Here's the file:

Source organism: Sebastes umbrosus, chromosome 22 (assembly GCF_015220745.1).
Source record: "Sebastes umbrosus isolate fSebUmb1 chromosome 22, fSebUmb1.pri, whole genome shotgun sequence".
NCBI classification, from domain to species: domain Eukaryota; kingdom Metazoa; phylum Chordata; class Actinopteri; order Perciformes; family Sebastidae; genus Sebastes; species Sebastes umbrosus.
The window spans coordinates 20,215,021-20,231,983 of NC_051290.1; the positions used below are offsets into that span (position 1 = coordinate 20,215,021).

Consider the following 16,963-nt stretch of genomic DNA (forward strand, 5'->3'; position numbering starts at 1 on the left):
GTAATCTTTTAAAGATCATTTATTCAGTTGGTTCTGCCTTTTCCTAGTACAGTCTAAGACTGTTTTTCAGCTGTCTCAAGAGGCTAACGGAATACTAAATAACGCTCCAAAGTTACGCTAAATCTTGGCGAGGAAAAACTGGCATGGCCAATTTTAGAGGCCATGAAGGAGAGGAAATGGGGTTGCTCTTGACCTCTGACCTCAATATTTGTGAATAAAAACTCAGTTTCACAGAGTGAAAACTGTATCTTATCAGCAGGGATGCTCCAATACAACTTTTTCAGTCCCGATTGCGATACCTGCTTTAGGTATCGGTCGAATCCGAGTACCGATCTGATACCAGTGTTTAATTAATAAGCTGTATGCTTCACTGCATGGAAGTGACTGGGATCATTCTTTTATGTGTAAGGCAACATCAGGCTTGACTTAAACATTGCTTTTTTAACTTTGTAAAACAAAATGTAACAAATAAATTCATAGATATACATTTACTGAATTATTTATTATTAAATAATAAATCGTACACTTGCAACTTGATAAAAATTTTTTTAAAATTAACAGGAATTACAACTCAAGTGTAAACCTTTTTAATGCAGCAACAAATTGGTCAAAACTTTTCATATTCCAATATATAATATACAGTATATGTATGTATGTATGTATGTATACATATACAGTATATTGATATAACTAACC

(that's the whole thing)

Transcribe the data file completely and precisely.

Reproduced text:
Source organism: Sebastes umbrosus, chromosome 22 (assembly GCF_015220745.1).
Source record: "Sebastes umbrosus isolate fSebUmb1 chromosome 22, fSebUmb1.pri, whole genome shotgun sequence".
NCBI classification, from domain to species: domain Eukaryota; kingdom Metazoa; phylum Chordata; class Actinopteri; order Perciformes; family Sebastidae; genus Sebastes; species Sebastes umbrosus.
The window spans coordinates 20,215,021-20,231,983 of NC_051290.1; the positions used below are offsets into that span (position 1 = coordinate 20,215,021).

Consider the following 16,963-nt stretch of genomic DNA (forward strand, 5'->3'; position numbering starts at 1 on the left):
GTAATCTTTTAAAGATCATTTATTCAGTTGGTTCTGCCTTTTCCTAGTACAGTCTAAGACTGTTTTTCAGCTGTCTCAAGAGGCTAACGGAATACTAAATAACGCTCCAAAGTTACGCTAAATCTTGGCGAGGAAAAACTGGCATGGCCAATTTTAGAGGCCATGAAGGAGAGGAAATGGGGTTGCTCTTGACCTCTGACCTCAATATTTGTGAATAAAAACTCAGTTTCACAGAGTGAAAACTGTATCTTATCAGCAGGGATGCTCCAATACAACTTTTTCAGTCCCGATTGCGATACCTGCTTTAGGTATCGGTCGAATCCGAGTACCGATCTGATACCAGTGTTTAATTAATAAGCTGTATGCTTCACTGCATGGAAGTGACTGGGATCATTCTTTTATGTGTAAGGCAACATCAGGCTTGACTTAAACATTGCTTTTTTAACTTTGTAAAACAAAATGTAACAAATAAATTCATAGATATACATTTACTGAATTATTTATTATTAAATAATAAATCGTACACTTGCAACTTGATAAAAATTTTTTTAAAATTAACAGGAATTACAACTCAAGTGTAAACCTTTTTAATGCAGCAACAAATTGGTCAAAACTTTTCATATTCCAATATATAATATACAGTATATGTATGTATGTATGTATGTATACATATACAGTATATTGATATAACTAACC